By Jess Sinclair
Founded in 1984, Pimee Well Servicing LP has endured the volatility of the oil and gas market in Alberta and emerged as a company with a strong commitment to community and the preservation of the land. The company’s partners, Beaver Lake First Nation, Frog Lake First Nation, Heart Lake First Nation, Kehewin Cree Nation, Saddle Lake First Nation and Whitefish (Goodfish) Lake Band #128, share these commitments. Operating mostly in the northeastern part of the province, Pimee focuses on providing excellent service and creating opportunities for the area’s Aboriginal communities.
“Pimee is not only First Nations owned, but 99% of our employees are Indigenous and members of local communities,” says Pimee CEO Clayton Byrt. “As such, our employees have a greater sense of ownership and pride. They see a future with an employer who has their well-being in mind. We focus [extensively] on the development of our employees.”
The area’s First Nations had initially been interested in pursuing business in the drilling rig industry, but decided in the mid-’80s that the service rig industry was better for their communities in the long run. Such is their commitment to sustainable growth. “Back in the day, it was decided that the service business as opposed to the drilling business would provide a more stable work environment for locals to stay close to home,” Byrt explains. The company has largely done business in its own backyard, mostly focusing on the heavy oilsands resources in the Cold Lake area.
The approach has paid off, as Pimee has seen steady growth since the company purchased its first rig with the help of Imperial Oil in 1984. Another followed in 1987 and by 1990 the firm was able to diversify its service offerings. Today its services include its service rig division, general oilfield and downhole maintenance, and rod rig, fluid shot and TMX divisions. The company operates eleven service rigs, two rod rigs, a trailer-mounted x-celarator and its own transportation equipment. Pimee has also formed joint ventures with major producers, among them Imperial Oil, Husky, Canadian Natural Resources LTD and Cenovus Energy.
This success has allowed the firm to cultivate an impressive roster of Indigenous talent among the communities of the six nations that sit on its board. Even those not directly employed by the company have been touched by its commitment to excellence and hard work, namely the young people in the area who see the opportunities that the oil and gas industry as a whole can offer.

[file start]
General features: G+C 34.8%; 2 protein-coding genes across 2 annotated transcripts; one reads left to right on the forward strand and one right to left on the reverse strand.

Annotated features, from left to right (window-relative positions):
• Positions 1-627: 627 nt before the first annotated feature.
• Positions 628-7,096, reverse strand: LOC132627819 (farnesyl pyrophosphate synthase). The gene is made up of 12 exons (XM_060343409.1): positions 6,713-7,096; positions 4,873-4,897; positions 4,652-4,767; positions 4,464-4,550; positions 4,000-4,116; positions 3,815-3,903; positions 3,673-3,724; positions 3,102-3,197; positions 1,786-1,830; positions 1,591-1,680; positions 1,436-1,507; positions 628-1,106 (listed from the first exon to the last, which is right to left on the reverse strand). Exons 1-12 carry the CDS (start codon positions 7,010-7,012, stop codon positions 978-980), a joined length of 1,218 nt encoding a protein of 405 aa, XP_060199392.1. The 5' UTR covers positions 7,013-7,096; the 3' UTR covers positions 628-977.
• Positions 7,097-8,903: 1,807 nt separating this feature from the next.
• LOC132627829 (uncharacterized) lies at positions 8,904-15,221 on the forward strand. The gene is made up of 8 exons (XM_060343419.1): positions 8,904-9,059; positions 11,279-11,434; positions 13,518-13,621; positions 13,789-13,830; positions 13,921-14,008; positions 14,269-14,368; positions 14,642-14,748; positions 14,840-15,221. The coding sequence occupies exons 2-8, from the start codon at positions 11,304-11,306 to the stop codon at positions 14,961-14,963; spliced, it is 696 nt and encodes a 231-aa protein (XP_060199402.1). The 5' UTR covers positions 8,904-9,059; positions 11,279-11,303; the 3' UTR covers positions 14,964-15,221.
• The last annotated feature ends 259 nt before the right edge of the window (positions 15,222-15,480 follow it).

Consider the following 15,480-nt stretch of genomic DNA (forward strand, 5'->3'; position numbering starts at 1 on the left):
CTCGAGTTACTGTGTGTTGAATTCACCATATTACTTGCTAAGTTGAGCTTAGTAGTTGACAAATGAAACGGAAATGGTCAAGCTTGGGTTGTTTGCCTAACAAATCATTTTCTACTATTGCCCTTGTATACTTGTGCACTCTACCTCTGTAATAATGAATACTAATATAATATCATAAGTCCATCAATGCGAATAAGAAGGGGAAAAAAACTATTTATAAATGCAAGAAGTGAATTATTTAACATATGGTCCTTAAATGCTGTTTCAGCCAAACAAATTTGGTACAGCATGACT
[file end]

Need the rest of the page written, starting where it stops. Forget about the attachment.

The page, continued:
Conservation is also important to the Pimee team, particularly in light of its First Nations roots. The company stresses reverence for the environment in its guiding principles, one of which is to treat the Earth and its inhabitants with the utmost respect. Byrt puts it another way, noting that the organization always attempts to balance environmental conservation and responsible development of the province’s oil and gas resources. “We recognize the need to develop our resources responsibly with consideration of future generations,” he says.
Building partnerships with Indigenous communities will only become more important for our industry as more and more bands embrace the model created by Pimee and other First Nations communities wanting to maximize the benefit of the resources in their areas. Young Aboriginals in Alberta have excelled in the trades for generations, from forestry to pipeline maintenance, to oil and gas extraction; and educational opportunities are increasing. Both the Northern Alberta Institute of Technology and its Southern counterpart now have mobile trades training units exclusively dedicated to First Nations. Keyano College has partnered with the Fort McKay First Nation near Fort McMurray to create apprenticeship opportunities within the already successful Fort McKay Group of companies. Finally, CAODC member company Ensign Energy Services has donated a service rig to the Northern Light’s School Division’s Trades Exposure Centre to bring hands-on trade education to students in the province’s North.
Because of their traditions and commitment to the land, Aboriginal businesses are deeply rooted in community and building long-term relationships with their business partners. “Engagement with First Nations Communities needs to be done in person, with respect and understanding of culture, hardship and past deceits. Personal relationships need to be developed and maintained over long periods of time,” says Byrt. “Partnerships with First Nations must be seen to provide benefit to the community as a whole, provide employment, education and opportunity and must be a true working relationship.”
Pimee Well Servicing exemplifies these values to the letter, and this has been the formula for the company’s lasting success over several decades.
The company sees great value in its membership in the CAODC. A long-time member of the Association, Pimee makes extensive use of the CAODC’s recommended practises, educational opportunities, committee work, and other training opportunities. Byrt says that the company and its employees “benefit from government and industry advocacy by the CAODC and it is a hub of industry and regulatory news and a place of comradery with our peers.”